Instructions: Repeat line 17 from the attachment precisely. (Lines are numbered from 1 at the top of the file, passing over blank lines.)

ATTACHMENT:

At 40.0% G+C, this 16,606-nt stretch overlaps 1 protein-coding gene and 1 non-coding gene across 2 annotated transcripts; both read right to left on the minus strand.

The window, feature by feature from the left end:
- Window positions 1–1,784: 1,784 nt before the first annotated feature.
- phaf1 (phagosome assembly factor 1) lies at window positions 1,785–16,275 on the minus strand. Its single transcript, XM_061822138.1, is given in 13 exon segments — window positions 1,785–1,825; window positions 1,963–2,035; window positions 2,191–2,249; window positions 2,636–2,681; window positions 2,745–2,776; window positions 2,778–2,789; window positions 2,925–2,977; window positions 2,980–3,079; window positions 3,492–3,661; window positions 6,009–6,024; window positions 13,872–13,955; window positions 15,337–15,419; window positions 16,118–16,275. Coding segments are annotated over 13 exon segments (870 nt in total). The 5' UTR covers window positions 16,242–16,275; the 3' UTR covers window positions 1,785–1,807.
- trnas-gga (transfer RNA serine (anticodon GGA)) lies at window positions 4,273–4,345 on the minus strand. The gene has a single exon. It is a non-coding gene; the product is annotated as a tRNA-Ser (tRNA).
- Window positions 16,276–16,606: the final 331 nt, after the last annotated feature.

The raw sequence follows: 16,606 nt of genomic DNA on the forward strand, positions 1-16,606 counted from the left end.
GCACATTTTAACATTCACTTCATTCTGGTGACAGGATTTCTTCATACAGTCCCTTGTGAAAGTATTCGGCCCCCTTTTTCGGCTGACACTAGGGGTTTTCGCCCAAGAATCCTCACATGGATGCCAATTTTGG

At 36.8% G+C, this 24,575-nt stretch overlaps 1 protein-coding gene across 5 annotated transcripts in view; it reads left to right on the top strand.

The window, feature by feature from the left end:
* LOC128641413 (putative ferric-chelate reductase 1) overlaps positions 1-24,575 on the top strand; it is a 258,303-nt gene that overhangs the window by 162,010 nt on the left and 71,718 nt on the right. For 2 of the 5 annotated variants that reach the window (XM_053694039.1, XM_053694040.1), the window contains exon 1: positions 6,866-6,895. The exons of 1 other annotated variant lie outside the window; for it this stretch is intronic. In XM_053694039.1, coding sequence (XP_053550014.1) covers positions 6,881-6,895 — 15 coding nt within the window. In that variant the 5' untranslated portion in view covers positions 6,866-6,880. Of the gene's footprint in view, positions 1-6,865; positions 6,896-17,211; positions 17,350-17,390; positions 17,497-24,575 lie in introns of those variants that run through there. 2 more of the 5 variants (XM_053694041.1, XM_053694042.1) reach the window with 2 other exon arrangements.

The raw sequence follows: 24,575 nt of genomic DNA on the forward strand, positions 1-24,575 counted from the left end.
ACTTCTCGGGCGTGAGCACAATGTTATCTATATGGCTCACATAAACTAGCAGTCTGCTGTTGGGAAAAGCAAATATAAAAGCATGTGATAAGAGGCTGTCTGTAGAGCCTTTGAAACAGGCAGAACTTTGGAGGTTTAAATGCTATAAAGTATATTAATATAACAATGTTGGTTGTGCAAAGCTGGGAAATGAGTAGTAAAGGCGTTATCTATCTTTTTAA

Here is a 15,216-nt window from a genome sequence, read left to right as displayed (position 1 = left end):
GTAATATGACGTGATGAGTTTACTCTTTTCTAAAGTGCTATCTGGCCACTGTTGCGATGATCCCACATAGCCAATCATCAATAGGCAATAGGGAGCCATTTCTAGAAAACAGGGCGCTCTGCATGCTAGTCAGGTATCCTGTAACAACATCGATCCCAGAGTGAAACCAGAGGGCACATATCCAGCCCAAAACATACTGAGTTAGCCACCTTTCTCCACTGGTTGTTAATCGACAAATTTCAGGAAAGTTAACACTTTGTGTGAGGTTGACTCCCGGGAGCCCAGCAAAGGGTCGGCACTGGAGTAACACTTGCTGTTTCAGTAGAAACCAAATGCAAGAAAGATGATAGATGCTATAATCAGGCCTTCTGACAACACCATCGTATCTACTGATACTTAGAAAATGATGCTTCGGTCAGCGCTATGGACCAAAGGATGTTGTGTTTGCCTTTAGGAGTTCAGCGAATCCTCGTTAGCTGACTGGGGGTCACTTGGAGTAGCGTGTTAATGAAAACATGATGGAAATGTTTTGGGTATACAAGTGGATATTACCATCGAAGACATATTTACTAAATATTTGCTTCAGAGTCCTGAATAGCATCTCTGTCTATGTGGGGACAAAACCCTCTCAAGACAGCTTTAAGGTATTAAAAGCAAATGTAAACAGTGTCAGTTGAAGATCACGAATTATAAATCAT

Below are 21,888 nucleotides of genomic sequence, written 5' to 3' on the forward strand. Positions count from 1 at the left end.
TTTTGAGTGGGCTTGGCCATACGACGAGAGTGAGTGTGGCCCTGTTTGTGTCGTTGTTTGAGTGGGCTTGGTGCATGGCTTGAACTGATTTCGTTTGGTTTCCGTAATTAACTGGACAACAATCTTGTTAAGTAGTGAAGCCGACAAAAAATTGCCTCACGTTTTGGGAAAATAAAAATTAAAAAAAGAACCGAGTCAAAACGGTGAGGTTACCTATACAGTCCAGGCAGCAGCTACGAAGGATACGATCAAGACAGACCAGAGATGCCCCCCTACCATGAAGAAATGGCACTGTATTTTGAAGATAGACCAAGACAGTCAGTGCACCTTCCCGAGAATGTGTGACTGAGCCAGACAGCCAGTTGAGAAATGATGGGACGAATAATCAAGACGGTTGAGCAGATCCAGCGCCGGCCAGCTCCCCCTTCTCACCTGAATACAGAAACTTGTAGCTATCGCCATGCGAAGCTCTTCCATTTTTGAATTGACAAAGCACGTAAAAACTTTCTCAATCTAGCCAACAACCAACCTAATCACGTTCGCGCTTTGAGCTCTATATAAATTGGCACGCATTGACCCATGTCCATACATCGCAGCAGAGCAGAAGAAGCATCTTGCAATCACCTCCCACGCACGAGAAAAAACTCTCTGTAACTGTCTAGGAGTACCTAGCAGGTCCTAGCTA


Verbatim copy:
TTTTGAGTGGGCTTGGCCATACGACGAGAGTGAGTGTGGCCCTGTTTGTGTCGTTGTTTGAGTGGGCTTGGTGCATGGCTTGAACTGATTTCGTTTGGTTTCCGTAATTAACTGGACAACAATCTTGTTAAGTAGTGAAGCCGACAAAAAATTGCCTCACGTTTTGGGAAAATAAAAATTAAAAAAAGAACCGAGTCAAAACGGTGAGGTTACCTATACAGTCCAGGCAGCAGCTACGAAGGATACGATCAAGACAGACCAGAGATGCCCCCCTACCATGAAGAAATGGCACTGTATTTTGAAGATAGACCAAGACAGTCAGTGCACCTTCCCGAGAATGTGTGACTGAGCCAGACAGCCAGTTGAGAAATGATGGGACGAATAATCAAGACGGTTGAGCAGATCCAGCGCCGGCCAGCTCCCCCTTCTCACCTGAATACAGAAACTTGTAGCTATCGCCATGCGAAGCTCTTCCATTTTTGAATTGACAAAGCACGTAAAAACTTTCTCAATCTAGCCAACAACCAACCTAATCACGTTCGCGCTTTGAGCTCTATATAAATTGGCACGCATTGACCCATGTCCATACATCGCAGCAGAGCAGAAGAAGCATCTTGCAATCACCTCCCACGCACGAGAAAAAACTCTCTGTAACTGTCTAGGAGTACCTAGCAGGTCCTAGCTA